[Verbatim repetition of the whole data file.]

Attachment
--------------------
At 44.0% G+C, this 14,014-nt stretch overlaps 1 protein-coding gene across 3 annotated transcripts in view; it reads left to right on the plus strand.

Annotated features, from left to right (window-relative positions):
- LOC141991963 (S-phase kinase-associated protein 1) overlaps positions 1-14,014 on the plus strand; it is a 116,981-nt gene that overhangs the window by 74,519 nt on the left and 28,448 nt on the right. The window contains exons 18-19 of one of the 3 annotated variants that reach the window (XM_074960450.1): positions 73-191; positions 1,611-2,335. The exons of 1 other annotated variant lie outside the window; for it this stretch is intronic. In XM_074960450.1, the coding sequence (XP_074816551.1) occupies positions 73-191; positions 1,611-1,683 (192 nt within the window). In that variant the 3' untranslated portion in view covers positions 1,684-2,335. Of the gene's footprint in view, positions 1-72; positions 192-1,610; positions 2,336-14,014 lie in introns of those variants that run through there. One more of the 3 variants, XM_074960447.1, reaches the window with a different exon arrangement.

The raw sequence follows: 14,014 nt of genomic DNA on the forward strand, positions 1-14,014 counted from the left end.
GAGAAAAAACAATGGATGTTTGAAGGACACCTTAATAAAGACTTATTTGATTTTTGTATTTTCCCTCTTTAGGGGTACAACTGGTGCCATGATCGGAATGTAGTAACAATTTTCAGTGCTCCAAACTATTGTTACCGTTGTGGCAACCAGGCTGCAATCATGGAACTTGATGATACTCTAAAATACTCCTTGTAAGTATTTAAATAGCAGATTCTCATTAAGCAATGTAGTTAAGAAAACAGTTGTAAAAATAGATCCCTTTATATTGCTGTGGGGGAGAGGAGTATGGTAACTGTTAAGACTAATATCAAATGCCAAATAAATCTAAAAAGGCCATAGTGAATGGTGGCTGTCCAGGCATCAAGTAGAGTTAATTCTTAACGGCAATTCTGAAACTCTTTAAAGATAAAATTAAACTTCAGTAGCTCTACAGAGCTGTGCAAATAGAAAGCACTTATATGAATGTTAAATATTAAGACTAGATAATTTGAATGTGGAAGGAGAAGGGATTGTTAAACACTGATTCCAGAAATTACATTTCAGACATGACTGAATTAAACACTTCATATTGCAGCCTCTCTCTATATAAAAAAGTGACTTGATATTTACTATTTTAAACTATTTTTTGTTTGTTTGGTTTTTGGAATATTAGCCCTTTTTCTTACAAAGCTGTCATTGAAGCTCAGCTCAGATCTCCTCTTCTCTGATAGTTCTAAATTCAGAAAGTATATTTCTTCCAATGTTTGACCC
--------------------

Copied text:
At 44.0% G+C, this 14,014-nt stretch overlaps 1 protein-coding gene across 3 annotated transcripts in view; it reads left to right on the plus strand.

Annotated features, from left to right (window-relative positions):
- LOC141991963 (S-phase kinase-associated protein 1) overlaps positions 1-14,014 on the plus strand; it is a 116,981-nt gene that overhangs the window by 74,519 nt on the left and 28,448 nt on the right. The window contains exons 18-19 of one of the 3 annotated variants that reach the window (XM_074960450.1): positions 73-191; positions 1,611-2,335. The exons of 1 other annotated variant lie outside the window; for it this stretch is intronic. In XM_074960450.1, the coding sequence (XP_074816551.1) occupies positions 73-191; positions 1,611-1,683 (192 nt within the window). In that variant the 3' untranslated portion in view covers positions 1,684-2,335. Of the gene's footprint in view, positions 1-72; positions 192-1,610; positions 2,336-14,014 lie in introns of those variants that run through there. One more of the 3 variants, XM_074960447.1, reaches the window with a different exon arrangement.

The raw sequence follows: 14,014 nt of genomic DNA on the forward strand, positions 1-14,014 counted from the left end.
GAGAAAAAACAATGGATGTTTGAAGGACACCTTAATAAAGACTTATTTGATTTTTGTATTTTCCCTCTTTAGGGGTACAACTGGTGCCATGATCGGAATGTAGTAACAATTTTCAGTGCTCCAAACTATTGTTACCGTTGTGGCAACCAGGCTGCAATCATGGAACTTGATGATACTCTAAAATACTCCTTGTAAGTATTTAAATAGCAGATTCTCATTAAGCAATGTAGTTAAGAAAACAGTTGTAAAAATAGATCCCTTTATATTGCTGTGGGGGAGAGGAGTATGGTAACTGTTAAGACTAATATCAAATGCCAAATAAATCTAAAAAGGCCATAGTGAATGGTGGCTGTCCAGGCATCAAGTAGAGTTAATTCTTAACGGCAATTCTGAAACTCTTTAAAGATAAAATTAAACTTCAGTAGCTCTACAGAGCTGTGCAAATAGAAAGCACTTATATGAATGTTAAATATTAAGACTAGATAATTTGAATGTGGAAGGAGAAGGGATTGTTAAACACTGATTCCAGAAATTACATTTCAGACATGACTGAATTAAACACTTCATATTGCAGCCTCTCTCTATATAAAAAAGTGACTTGATATTTACTATTTTAAACTATTTTTTGTTTGTTTGGTTTTTGGAATATTAGCCCTTTTTCTTACAAAGCTGTCATTGAAGCTCAGCTCAGATCTCCTCTTCTCTGATAGTTCTAAATTCAGAAAGTATATTTCTTCCAATGTTTGACCC